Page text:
We generalize the concept of C-hyperoperation and introduce the concept of F-C-hyperoperation. We list some basic properties of F-C-hyperoperation and the relationship between the concept of C-hyperoperation and the concept of F-C-hyperoperation. We also research F-C-hyperoperations associated with special fuzzy relations.
1. Introduction and Preliminaries
Hyperstructures and binary relations have been studied by many researchers, for instance, Chvalina [1, 2], Corsini and Leoreanu [3], Feng [4], Hort [5], Rosenberg [6], Spartalis [7], and so on.
A partial hypergroupoid 〈H,*〉 is a nonempty set H with a function from H×H to the set of subsets of H.
A hypergroupoid is a nonempty set H, endowed with a hyperoperation, that is, a function from H×H to P(H), the set of nonempty subsets of H.
If A,B∈P(H)-{∅}, then we define A*B=∪{a*b∣a∈A,b∈B}, x*B={x}*B and A*y=A*{y}.
A Corsini's hyperoperation was first introduced by Corsini [8] and studied by many researchers; for example, see [3, 8–15].
Definition 1.1 (see [<xref ref-type="bibr" rid="B3">8</xref>]).
Let 〈H,R〉 be a a pair of sets where H is a nonempty set and R is a binary relation on H. Corsini's hyperoperation (briefly, C-hyperoperation) *R associated with R is defined in the following way:
(1.1)*R:H×H⟶P(H):x*Ry={z∈H∣xRz,zRy},
where P(H) denotes the family of all the subsets of H.
A fuzzy subset A of a nonempty set H is a function A:H→[0,1]. The family of all the fuzzy subsets of H is denoted by F(H).
We use ∅ to denote a special fuzzy subset of H which is defined by ∅(x)=0, for all x∈H.
For a fuzzy subset A of a nonempty set H, the p-cut of A is denoted Ap, for any p∈(0,1], and defined by Ap≐{x∈H∣A(x)≥p}.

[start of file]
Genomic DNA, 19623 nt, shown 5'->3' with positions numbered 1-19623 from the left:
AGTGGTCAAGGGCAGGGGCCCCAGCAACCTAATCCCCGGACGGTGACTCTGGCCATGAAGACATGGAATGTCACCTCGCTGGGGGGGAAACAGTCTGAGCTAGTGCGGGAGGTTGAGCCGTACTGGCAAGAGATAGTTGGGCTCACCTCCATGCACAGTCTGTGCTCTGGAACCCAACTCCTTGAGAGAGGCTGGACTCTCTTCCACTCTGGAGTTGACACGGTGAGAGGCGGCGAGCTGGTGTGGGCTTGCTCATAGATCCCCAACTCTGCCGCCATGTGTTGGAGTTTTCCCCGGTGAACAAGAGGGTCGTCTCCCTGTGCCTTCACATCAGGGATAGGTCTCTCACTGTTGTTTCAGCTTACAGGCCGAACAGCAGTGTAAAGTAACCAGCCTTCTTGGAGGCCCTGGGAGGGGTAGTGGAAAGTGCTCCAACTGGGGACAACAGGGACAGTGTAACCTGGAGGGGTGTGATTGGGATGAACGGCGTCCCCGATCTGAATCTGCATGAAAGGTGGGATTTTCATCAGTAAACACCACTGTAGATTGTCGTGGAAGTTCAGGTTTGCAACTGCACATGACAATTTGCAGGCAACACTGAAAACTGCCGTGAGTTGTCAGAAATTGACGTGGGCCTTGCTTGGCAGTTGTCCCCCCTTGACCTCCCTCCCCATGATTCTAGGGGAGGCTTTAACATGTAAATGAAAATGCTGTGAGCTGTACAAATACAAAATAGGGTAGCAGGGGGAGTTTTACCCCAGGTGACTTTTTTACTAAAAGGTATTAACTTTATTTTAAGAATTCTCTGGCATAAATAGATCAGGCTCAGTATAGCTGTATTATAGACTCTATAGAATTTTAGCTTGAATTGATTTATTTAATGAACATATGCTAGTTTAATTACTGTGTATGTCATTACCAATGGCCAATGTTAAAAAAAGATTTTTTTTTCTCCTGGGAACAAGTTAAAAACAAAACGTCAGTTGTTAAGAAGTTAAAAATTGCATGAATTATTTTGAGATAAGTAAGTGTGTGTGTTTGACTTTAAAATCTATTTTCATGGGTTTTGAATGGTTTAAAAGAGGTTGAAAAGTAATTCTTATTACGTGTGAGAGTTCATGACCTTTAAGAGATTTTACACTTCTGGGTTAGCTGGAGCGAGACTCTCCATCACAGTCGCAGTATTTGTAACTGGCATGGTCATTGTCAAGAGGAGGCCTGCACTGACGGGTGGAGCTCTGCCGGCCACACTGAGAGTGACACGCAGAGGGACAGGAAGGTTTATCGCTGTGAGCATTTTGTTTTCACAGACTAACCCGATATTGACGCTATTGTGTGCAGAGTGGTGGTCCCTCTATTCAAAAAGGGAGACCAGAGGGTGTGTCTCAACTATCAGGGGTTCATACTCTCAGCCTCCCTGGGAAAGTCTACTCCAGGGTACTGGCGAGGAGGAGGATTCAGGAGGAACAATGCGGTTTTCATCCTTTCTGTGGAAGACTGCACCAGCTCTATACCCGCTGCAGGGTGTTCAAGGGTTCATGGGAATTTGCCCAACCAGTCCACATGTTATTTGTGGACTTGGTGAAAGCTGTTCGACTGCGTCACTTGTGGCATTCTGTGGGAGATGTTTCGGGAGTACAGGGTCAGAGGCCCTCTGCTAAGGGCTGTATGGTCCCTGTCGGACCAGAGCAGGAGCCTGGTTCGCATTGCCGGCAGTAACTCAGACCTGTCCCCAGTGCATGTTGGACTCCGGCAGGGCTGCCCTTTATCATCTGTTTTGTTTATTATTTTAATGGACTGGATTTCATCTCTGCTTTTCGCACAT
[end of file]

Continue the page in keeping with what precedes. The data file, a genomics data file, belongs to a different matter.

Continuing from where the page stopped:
A fuzzy binary relation R on a nonempty set H is a function R:H×H→[0,1]. In the following, sometimes we use fuzzy relation to refer to fuzzy binary relation.
For any a,b∈[0,1], we use a∧b to stand for the minimum of a and b and a∨b to denote the maximum of a and b.
Given A,B∈F(H), we will use the following definitions:
(1.2)A⊆B≐A(x)≤B(x),∀x∈H,A=B≐A(x)=B(x),∀x∈H,(A∪B)(x)≐A(x)∨B(x),∀x∈H,(A∩B)(x)≐A(x)∧B(x),∀x∈H.
A partial fuzzy hypergroupoid 〈H,*〉 is a nonempty set endowed with a fuzzy hyperoperation *:H×H→F(H). Moreover, 〈H,*〉 is called a fuzzy hypergroupoid if for all x,y∈H, there exists at least one z∈H, such that (x*y)(z)≠0 holds.
Given a fuzzy hyperoperation *:H×H→F(H), for all a∈H, B∈F(H), the fuzzy subset a*B of H is defined by
(1.3)(a*B)(x)≐∨B(b)>0(a*b)(x).
B*a, A*B can be defined similarly. When B is a crisp subset of H, we treat B as a fuzzy subset by treating it as B(x)=1, for all x∈B and B(x)=0, for all x∈H-B.
2. Fuzzy Corsini's Hyperoperation
In this section, we will generalize the concept of Corsini's hyperoperation and introduce the fuzzy version of Corsini's hyperoperation.
Definition 2.1.
Let 〈H,R〉 be a pair of sets where H is a non-empty set and R is a fuzzy relation on H. We define a fuzzy hyperoperation *R:H×H→F(H), for any x,y,z∈H, as follows:
(2.1)(x*Ry)(z)≐R(x,z)∧R(z,y).*R is called a fuzzy Corsini's hyperoperation (briefly, F-C-hyperoperation) associated with R. The fuzzy hyperstructure 〈H,*R〉 is called a partial F-C-hypergroupoid.
Remark 2.2.
It is obvious that the concept of F-C-hyperoperation is a generalization of the concept of C-hyperoperation.
Example 2.3.
Letting H={a,b} be a non-empty set, R is a fuzzy relation on H as described in Table 1.
R
a
b
a
0.1
0.2
b
0.3
0.4
From the previous definition, by calculating, for example, (a*Ra)(a)=R(a,a)∧R(a,a)=0.1∧0.1=0.1, R(a*b)(a)=R(a,a)∧R(a,b)=0.1∧0.2=0.1, we can obtain Table 2 which is a partial F-C-hypergroupoid.
*R
a
b
a
0.1/a+0.2/b
0.1/a+0.2/b
b
0.1/a+0.3/b
0.2/a+0.4/b
Definition 2.4.
Supposing R, S are two fuzzy relations on a non-empty set H, the composition of R and S is a fuzzy relation on H and is defined by (R∘S)(x,y)≐⋁z∈H(R(x,z)∧S(z,y)), for all x,y∈H.
Proposition 2.5.
A partial F-C-hypergroupoid 〈H,*R〉 is a F-C-hypergroupoid if and only if supp(R∘R)=H×H, where supp(R∘R)={(x,y)∣(R∘R)(x,y)≠0}.
Proof.
Suppose that 〈H,*R〉 is a hypergroupoid. For any x,y∈H, there exists at least one z∈H, such that (x*Ry)(z)≠0 holds.
So (R∘R)(x,y)=⋁z∈H(R(x,z)∧R(z,y))≠0. Thus (x,y)∈supp(R∘R). And we conclude that H×H⊆supp(R∘R).
supp(R∘R)⊆H×H is obvious. And so supp(R∘R)=H×H.
Conversely, if supp(R∘R)=H×H, then for any x,y∈H, (x,y)∈H×H=supp(R∘R). So (R∘R)(x,y)=⋁z∈H(R(x,z)∧R(z,y))≠0. That is, there exists at least one z∈H such that (x*Ry)(z)≠0 holds. And so 〈H,*R〉 is a hypergroupoid.
Thus we complete the proof.
Definition 2.6.